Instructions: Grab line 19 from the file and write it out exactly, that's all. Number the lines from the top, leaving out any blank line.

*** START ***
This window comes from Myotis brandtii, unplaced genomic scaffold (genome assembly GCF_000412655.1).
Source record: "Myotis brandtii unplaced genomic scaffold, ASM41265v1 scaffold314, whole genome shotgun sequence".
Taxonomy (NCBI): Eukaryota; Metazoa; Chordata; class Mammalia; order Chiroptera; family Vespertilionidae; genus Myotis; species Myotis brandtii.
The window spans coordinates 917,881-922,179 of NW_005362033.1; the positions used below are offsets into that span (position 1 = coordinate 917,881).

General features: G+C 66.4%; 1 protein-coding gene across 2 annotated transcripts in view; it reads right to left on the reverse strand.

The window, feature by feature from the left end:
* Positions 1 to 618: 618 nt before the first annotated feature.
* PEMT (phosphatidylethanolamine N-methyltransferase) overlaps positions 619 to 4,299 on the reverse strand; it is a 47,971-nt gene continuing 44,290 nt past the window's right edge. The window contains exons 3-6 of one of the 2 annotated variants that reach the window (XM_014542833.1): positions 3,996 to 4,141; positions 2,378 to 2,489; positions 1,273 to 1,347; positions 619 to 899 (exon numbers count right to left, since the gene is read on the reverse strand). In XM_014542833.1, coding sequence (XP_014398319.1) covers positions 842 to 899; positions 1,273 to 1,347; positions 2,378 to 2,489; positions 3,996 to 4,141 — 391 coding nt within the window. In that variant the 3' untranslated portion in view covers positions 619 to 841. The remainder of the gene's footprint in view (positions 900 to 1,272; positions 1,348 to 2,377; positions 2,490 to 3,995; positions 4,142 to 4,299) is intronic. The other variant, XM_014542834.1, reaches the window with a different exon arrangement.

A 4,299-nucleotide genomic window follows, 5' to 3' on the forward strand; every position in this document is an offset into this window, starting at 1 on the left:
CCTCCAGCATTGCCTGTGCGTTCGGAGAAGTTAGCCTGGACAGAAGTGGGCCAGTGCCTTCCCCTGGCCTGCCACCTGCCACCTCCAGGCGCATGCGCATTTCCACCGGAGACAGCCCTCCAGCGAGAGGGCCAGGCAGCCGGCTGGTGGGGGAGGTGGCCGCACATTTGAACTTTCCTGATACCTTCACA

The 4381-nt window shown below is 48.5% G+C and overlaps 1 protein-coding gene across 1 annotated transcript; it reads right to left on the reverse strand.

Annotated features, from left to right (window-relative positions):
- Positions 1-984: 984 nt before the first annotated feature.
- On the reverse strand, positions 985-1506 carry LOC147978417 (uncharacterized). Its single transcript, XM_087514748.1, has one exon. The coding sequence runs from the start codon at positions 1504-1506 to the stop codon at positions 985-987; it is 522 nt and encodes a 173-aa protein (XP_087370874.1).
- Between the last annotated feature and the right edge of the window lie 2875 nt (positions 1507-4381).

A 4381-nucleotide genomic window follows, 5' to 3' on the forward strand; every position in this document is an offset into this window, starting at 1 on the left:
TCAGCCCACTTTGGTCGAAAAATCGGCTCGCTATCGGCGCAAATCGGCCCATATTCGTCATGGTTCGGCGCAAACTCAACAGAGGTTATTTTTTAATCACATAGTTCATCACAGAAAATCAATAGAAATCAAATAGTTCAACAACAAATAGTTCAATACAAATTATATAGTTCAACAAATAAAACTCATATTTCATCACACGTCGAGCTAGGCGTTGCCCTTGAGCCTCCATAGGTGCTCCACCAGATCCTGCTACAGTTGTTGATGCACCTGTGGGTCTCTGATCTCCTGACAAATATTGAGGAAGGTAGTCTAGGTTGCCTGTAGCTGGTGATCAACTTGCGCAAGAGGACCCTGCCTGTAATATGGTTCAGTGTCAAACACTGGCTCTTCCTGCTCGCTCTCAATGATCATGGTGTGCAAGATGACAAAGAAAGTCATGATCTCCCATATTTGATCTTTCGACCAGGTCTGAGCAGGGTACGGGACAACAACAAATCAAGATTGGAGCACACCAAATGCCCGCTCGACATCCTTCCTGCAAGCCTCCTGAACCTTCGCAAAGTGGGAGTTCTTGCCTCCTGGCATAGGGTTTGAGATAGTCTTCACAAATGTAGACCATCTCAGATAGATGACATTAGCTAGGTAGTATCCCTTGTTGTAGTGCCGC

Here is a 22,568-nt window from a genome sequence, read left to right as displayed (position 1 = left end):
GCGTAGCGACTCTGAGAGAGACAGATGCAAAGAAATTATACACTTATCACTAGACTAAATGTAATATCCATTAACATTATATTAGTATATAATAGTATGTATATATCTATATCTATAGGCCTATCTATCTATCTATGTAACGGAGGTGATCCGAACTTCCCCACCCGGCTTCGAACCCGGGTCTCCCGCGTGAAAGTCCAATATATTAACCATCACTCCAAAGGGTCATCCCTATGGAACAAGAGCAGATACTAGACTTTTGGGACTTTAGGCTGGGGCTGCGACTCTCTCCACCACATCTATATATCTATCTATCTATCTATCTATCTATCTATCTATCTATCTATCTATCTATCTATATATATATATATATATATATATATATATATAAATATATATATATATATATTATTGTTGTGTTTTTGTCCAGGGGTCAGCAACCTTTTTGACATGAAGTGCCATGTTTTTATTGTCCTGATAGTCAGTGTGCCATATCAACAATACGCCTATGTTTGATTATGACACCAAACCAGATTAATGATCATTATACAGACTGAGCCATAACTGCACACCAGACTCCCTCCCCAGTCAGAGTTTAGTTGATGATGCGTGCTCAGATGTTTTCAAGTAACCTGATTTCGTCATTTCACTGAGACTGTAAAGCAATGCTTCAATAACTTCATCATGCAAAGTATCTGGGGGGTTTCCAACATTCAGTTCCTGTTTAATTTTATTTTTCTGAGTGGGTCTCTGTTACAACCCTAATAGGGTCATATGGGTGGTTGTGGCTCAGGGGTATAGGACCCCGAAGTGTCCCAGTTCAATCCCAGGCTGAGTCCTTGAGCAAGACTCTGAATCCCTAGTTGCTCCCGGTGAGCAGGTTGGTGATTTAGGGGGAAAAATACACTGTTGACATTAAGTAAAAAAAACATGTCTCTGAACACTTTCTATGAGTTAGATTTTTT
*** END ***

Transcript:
GCGTAGCGACTCTGAGAGAGACAGATGCAAAGAAATTATACACTTATCACTAGACTAAATGTAATATCCATTAACATTATATTAGTATATAATAGTATGTATATATCTATATCTATAGGCCTATCTATCTATCTATGTAACGGAGGTGATCCGAACTTCCCCACCCGGCTTCGAACCCGGGTCTCCCGCGTGAAAGTCCAATATATTAACCATCACTCCAAAGGGTCATCCCTATGGAACAAGAGCAGATACTAGACTTTTGGGACTTTAGGCTGGGGCTGCGACTCTCTCCACCACATCTATATATCTATCTATCTATCTATCTATCTATCTATCTATCTATCTATCTATCTATCTATATATATATATATATATATATATATATATATAAATATATATATATATATATTATTGTTGTGTTTTTGTCCAGGGGTCAGCAACCTTTTTGACATGAAGTGCCATGTTTTTATTGTCCTGATAGTCAGTGTGCCATATCAACAATACGCCTATGTTTGATTATGACACCAAACCAGATTAATGATCATTATACAGACTGAGCCATAACTGCACACCAGACTCCCTCCCCAGTCAGAGTTTAGTTGATGATGCGTGCTCAGATGTTTTCAAGTAACCTGATTTCGTCATTTCACTGAGACTGTAAAGCAATGCTTCAATAACTTCATCATGCAAAGTATCTGGGGGGTTTCCAACATTCAGTTCCTGTTTAATTTTATTTTTCTGAGTGGGTCTCTGTTACAACCCTAATAGGGTCATATGGGTGGTTGTGGCTCAGGGGTATAGGACCCCGAAGTGTCCCAGTTCAATCCCAGGCTGAGTCCTTGAGCAAGACTCTGAATCCCTAGTTGCTCCCGGTGAGCAGGTTGGTGATTTAGGGGGAAAAATACACTGTTGACATTAAGTAAAAAAAACATGTCTCTGAACACTTTCTATGAGTTAGATTTTTT